Dakota Meyer on Thursday will become the first living Marine to receive the Medal of Honor since the Vietnam War for his actions in saving three dozen fellow warriors in Afghanistan. Meyer will receive the coveted military award in an afternoon ceremony at the White House. In media appearances, Meyer has said that the recognition was tough, coming as a result of “the worst day of your life.”

The citation for his award reads:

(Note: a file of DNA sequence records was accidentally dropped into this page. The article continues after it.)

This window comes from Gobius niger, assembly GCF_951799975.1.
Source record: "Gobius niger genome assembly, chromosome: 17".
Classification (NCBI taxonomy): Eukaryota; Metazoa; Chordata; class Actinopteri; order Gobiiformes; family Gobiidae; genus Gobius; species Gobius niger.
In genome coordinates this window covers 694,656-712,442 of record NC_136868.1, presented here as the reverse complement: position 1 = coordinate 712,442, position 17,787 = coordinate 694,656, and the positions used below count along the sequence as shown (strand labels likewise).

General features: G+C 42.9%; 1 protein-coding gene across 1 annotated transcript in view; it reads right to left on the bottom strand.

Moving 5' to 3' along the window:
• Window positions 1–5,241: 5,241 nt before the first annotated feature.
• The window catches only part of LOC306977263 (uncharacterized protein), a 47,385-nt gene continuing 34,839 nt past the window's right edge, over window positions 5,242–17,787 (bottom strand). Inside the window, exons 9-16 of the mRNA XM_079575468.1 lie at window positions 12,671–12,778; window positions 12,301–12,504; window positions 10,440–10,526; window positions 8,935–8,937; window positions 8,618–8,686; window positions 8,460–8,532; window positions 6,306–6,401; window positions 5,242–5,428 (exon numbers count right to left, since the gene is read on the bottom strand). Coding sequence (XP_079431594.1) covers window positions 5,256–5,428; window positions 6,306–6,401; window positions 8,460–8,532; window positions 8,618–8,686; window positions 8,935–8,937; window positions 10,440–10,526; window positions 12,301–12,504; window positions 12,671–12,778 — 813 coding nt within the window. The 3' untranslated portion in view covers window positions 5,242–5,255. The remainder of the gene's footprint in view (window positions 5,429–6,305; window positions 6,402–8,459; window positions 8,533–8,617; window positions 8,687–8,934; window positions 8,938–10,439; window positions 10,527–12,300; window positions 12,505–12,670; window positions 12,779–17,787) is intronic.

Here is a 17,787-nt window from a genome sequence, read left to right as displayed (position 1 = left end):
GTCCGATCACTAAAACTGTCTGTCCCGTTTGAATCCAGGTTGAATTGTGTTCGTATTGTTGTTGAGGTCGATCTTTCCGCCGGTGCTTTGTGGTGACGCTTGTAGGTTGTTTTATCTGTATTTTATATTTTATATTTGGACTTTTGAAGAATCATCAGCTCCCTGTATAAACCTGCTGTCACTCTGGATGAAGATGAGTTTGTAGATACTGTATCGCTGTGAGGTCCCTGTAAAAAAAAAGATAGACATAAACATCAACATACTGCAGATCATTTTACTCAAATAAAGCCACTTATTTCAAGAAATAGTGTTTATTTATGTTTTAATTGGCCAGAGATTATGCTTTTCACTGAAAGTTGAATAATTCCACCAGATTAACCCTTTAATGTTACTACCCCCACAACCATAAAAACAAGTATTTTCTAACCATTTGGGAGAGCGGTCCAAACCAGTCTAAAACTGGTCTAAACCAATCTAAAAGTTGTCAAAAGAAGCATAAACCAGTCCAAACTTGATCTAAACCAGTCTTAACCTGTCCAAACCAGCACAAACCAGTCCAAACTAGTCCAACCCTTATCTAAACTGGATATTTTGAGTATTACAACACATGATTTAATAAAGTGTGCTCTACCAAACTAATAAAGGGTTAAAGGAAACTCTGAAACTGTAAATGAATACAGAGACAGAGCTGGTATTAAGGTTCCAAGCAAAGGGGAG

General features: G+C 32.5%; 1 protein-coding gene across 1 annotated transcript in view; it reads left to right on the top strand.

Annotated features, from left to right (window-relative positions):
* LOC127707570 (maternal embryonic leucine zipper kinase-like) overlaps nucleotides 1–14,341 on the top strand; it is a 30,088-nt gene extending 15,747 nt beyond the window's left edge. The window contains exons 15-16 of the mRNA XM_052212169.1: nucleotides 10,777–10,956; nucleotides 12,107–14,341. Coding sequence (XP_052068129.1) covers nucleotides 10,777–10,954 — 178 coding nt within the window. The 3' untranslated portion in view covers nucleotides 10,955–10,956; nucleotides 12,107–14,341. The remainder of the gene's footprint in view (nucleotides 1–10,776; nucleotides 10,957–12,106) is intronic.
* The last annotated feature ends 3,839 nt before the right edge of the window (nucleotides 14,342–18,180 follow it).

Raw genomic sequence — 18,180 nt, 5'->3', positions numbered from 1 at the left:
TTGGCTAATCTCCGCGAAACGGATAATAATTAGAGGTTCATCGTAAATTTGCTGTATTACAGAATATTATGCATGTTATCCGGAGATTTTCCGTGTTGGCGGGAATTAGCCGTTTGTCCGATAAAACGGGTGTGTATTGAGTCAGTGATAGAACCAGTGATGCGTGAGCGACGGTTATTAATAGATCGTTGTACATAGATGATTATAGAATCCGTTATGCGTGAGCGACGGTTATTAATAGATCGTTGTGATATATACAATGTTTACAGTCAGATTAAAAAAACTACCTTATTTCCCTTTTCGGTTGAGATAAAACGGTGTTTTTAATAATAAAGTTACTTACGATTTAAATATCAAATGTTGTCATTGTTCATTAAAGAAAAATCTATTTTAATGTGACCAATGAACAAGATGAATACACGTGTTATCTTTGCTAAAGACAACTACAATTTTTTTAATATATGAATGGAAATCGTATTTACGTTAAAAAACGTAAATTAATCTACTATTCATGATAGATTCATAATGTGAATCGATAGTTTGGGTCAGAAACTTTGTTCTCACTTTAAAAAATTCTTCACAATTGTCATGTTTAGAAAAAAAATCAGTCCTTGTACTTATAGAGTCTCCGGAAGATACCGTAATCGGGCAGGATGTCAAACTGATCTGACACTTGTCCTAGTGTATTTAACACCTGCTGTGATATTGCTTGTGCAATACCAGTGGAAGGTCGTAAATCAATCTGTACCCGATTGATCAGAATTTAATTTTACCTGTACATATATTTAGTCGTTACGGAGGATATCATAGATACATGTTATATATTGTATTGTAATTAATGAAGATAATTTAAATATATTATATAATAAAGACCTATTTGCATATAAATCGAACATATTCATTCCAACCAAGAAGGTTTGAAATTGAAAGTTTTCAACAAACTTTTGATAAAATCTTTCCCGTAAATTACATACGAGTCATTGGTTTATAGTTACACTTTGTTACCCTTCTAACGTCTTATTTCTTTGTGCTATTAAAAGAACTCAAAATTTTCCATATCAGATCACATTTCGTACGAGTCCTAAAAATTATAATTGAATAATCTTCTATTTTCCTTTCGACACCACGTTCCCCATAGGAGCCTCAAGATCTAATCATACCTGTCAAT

“For conspicuous gallantry and intrepidity at the repeated risk of his life above and beyond the call of duty as a member of Marine Embedded Training Team 2-8, Regional Corps Advisory Command 3-7, in Kunar Province, Afghanistan, on 8 September 2009. When the forward element of his combat team began to be hit by intense fire from roughly 50 Taliban insurgents dug-in and concealed on the slopes above Ganjgal village, Corporal Meyer mounted a gun-truck, enlisted a fellow Marine to drive, and raced to attack the ambushers and aid the trapped Marines and Afghan soldiers. During a six hour fire fight, Corporal Meyer single-handedly turned the tide of the battle, saved 36 Marines and soldiers and recovered the bodies of his fallen brothers. Four separate times he fought the kilometer up into the heart of a deadly U-shaped ambush. During the fight he killed at least eight Taliban, personally evacuated 12 friendly wounded, and provided cover for another 24 Marines and soldiers to escape likely death at the hands of a numerically superior and determined foe. On his first foray his lone vehicle drew machine gun, mortar, rocket grenade and small arms fire while he rescued five wounded soldiers. His second attack disrupted the enemy’s ambush and he evacuated four more wounded Marines. Switching to another gun-truck because his was too damaged they again sped in for a third time, and as turret gunner killed several Taliban attackers at point blank range and suppressed enemy fire so 24 Marines and soldiers could break-out. Despite being wounded, he made a fourth attack with three others to search for missing team members. Nearly surrounded and under heavy fire he dismounted the vehicle and searched house to house to recover the bodies of his fallen team members. By his extraordinary heroism, presence of mind amidst chaos and death, and unselfish devotion to his comrades in the face of great danger, Corporal Meyer reflected great credit upon himself and upheld the highest traditions of the Marine Corps and the United States Naval Service.”

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